It All Comes Together!

Of all of the grades you could teach, the elementary years must be the most exciting.  The growth and change is so constant and fast, that when you pause and look back, say around the 90th day of school. . . you realize that students have made tremendous gains and climbed huge mountains!  The other morning I was playing a phonics game with some children.  We were practicing cvc (consonant, vowel, consonant words like tap) The child I started playing with was doing great, only reversing b for d and occasionally making the short a sound for short u.  We were practicing!!  After a few minutes of play, another student came up and asked if they could play next.  I said, "Sure," thinking to myself. . .  this might be too difficult. . . well you know what happened right?  This kid started sounding out those cvc words like a pro!!!  

This is a picture from last year. Children playing sight word go fish.

Okay so let's talk about our classroom design, and what made this AMAZING moment possible!  The classroom is entirely differentiated.  That means, there is work out for the beginning readers amongst us and the most advanced.  Every learner can find something to work on that is in their comfort level. However, even though there was 'easier' work out, this child, probably feeling the pressure of their peers, voluntarily pushed their comfort zone and took on a challenge!  And how that challenge paid off!  If you could only have witnessed the smile as the child realized that they were reading!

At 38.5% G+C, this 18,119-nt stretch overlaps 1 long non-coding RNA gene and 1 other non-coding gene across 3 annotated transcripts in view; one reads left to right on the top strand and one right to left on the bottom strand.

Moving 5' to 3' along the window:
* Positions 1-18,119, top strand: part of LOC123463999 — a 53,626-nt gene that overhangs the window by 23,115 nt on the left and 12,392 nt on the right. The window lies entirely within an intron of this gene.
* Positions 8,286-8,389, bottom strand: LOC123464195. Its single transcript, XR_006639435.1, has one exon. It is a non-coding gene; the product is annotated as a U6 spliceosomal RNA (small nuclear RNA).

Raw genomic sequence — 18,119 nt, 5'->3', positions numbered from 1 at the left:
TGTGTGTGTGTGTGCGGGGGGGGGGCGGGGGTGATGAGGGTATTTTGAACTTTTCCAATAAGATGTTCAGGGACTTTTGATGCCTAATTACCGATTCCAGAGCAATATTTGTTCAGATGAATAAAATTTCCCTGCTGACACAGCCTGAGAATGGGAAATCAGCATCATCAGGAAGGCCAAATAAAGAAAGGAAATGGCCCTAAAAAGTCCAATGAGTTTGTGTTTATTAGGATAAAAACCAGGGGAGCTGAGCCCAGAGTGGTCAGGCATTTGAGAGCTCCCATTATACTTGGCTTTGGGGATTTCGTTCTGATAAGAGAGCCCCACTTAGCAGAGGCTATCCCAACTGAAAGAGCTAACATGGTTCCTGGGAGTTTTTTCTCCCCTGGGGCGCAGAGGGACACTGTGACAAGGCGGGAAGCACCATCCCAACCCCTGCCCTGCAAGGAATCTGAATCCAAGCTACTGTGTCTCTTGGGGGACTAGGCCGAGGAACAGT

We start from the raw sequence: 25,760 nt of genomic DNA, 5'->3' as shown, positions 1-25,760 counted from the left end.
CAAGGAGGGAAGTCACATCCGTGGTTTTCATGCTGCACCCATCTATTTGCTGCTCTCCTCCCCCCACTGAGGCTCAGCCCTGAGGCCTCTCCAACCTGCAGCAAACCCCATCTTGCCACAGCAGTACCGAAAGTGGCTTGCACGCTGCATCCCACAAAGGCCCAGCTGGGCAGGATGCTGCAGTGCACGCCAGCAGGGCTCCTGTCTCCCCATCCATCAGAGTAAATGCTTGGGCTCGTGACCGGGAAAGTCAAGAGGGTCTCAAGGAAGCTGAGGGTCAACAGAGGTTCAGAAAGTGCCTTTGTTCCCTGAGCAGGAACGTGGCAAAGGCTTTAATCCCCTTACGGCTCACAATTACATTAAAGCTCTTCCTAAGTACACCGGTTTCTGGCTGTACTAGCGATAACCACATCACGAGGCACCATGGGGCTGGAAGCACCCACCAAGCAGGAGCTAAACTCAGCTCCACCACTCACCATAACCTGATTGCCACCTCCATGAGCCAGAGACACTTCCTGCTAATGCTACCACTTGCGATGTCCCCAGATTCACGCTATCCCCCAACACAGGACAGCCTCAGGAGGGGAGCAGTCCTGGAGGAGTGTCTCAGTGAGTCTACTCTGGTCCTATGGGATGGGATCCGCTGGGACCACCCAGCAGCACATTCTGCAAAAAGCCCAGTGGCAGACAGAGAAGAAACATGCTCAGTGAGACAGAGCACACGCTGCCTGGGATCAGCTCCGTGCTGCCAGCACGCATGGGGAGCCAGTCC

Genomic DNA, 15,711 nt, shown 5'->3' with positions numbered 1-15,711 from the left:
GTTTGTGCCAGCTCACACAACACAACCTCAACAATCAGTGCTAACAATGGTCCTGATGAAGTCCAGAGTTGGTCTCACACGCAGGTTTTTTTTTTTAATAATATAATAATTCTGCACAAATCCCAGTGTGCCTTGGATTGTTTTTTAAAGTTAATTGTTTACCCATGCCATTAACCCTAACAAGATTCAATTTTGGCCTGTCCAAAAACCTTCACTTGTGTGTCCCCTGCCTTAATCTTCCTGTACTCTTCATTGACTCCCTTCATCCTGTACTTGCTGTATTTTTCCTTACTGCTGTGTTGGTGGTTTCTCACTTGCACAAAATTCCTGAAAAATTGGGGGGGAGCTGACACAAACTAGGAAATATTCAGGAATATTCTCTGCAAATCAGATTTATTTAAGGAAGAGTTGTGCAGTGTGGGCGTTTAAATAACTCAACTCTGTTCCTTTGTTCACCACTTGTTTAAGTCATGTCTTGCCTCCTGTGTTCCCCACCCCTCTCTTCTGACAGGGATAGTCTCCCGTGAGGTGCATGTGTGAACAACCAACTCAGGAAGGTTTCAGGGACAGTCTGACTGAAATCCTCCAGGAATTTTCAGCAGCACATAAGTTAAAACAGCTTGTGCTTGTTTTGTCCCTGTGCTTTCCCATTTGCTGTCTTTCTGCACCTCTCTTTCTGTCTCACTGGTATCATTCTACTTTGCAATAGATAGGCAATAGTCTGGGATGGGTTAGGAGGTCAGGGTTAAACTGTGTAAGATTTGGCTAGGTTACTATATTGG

You might ask, "Well didn't you know this child was reading?"  The answer is this.  This child had been in a stage where writing down the sounds in a word were not tricky, and sounding out the individual sounds in the word were not a problem, but putting all the sounds together into a word was challenging.  Every child that I have taught to read has gone through this stage, some stay in this stage a long time, some fly right through. . .  you never know how long it will take for the child to be able to synthesize all those sounds into words.  I knew that that was exactly where this learner was.  They were working everyday on their sounds. . . but putting it all together was tricky.  On this particular day. . . it all came together!  It was so exciting.  This is the best part of being a teacher!

Jennifer MacDonaldComment